Sunday, March 8, 2015

Principal's Suggestion Box Letter #5

These letters are absolutely fictional (to protect the innocent and not-so-innocent.) But, with the hint of truth, maybe we can make some adjustments. Principals have the best chance to do that.

Dear Principal,

Thank you, thank you, thank you for this school year. My daughter Yolanda had the best year ever. Mr. --- ran such a fun, interesting class, her Fifth Grade couldn't be better. Her grades were up and her IEP goals met. We are so grateful.

Yolanda loves to help, and Mr. --'s style of classroom management gave her lots of chances to be busy, up and about, not just in her desk. She loved the projects in class and activities outside. The school garden was heaven to her. And she was so excited to meet the PE goal in the fifth grade mile.

Her previous teacher (in another district)  felt that the active kids needed to learn to be quiet and controlled, and Yolanda's desk was lined up facing out the window with about six other students. When she told me, I wasn't sure if that was really happening until I brought treats for the holiday party, and there there they were, segregated from the class, and couldn't even see the board. It wasn't just the Resource kids, or the bad kids, either. Just the talkative ones who had trouble focusing on the workbooks. I am so relieved to have found your school.

I hear great things about the Sixth grade teachers--projects, PE, afterschool clubs. Yolanda is interested in computers (her older brother has a computer business.) I understand the kids learn to code.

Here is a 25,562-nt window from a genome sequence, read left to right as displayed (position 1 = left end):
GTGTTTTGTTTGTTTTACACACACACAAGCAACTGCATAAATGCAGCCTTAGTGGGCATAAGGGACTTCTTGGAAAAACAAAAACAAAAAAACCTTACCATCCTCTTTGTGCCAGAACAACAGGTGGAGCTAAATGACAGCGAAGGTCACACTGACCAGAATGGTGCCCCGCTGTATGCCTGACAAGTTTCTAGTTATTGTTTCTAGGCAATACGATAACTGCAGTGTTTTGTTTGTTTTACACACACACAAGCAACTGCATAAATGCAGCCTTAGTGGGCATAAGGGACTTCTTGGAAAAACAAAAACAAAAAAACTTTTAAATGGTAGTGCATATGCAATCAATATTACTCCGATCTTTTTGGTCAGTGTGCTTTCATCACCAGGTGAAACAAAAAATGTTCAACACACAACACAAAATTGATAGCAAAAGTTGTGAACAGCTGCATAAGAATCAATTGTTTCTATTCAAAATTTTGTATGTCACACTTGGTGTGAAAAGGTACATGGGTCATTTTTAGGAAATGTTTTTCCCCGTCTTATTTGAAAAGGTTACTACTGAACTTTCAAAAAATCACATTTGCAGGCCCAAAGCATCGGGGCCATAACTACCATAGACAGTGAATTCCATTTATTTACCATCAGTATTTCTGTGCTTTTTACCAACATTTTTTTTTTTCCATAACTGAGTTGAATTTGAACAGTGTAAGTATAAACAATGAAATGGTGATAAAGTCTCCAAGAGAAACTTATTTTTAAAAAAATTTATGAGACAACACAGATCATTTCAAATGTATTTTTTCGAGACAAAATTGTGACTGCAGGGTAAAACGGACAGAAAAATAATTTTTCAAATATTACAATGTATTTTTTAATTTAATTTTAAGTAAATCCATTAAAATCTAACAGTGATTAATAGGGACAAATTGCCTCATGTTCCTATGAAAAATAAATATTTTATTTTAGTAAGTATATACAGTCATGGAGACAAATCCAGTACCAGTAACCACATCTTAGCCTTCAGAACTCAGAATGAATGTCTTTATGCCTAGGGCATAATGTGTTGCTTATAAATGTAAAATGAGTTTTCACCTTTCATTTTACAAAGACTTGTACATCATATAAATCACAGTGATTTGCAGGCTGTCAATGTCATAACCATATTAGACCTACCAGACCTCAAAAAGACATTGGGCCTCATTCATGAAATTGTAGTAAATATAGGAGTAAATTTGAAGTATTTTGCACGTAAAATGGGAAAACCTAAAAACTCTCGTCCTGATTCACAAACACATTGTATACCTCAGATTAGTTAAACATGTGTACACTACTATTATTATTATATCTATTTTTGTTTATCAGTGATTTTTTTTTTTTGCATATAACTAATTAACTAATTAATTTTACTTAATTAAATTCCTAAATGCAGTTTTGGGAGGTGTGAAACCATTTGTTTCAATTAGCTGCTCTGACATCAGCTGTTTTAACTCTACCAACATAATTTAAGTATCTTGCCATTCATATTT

Thank you again, from the bottom of my heart. I will volunteer as I can. Yolanda's brother, Angel--the computer guy--is interested in helping also.

Your Truly,
Yolanda's Mom

Why Is Project-Based Learning Important? 

Teaching Techniques for Inattentive and Overactive Children 

Physical activity may help kids do better in school, studies say 

My suggestion: Creating a well-balanced class is crucial for kids, they are like Renaissance learners and need daily experience in STEM, ELA, the Arts, PE, and throw in a school garden while you're at it. All learners (IEP or not) deserve a well-rounded, healthy experience. A sedentary, punitive classroom does them harm.

If a teacher has active kids, diagnosed ADHD or not, the classroom management needs to match the need. The very opposite of what active kids needs is isolation--it makes matters worse as their brains crave activity. Teachers can collaborate by grade level or subject to provide resources for the classroom all kids need. Special education teachers have important strategic input for kids with ADHD as well.

Principals must be aware of the functioning of all classrooms. That is surely part of  leadership. I have observed both classroom scenarios described above. The brilliant classroom outcome was a direct result of staff working hard together under the leadership of a good principal. The other was the isolation not only of the kids, but the teacher from schoolwide and district resources to aid in the design of a better schedule of activities for this specific group of kids. The principal didn't have a clue what was happening.

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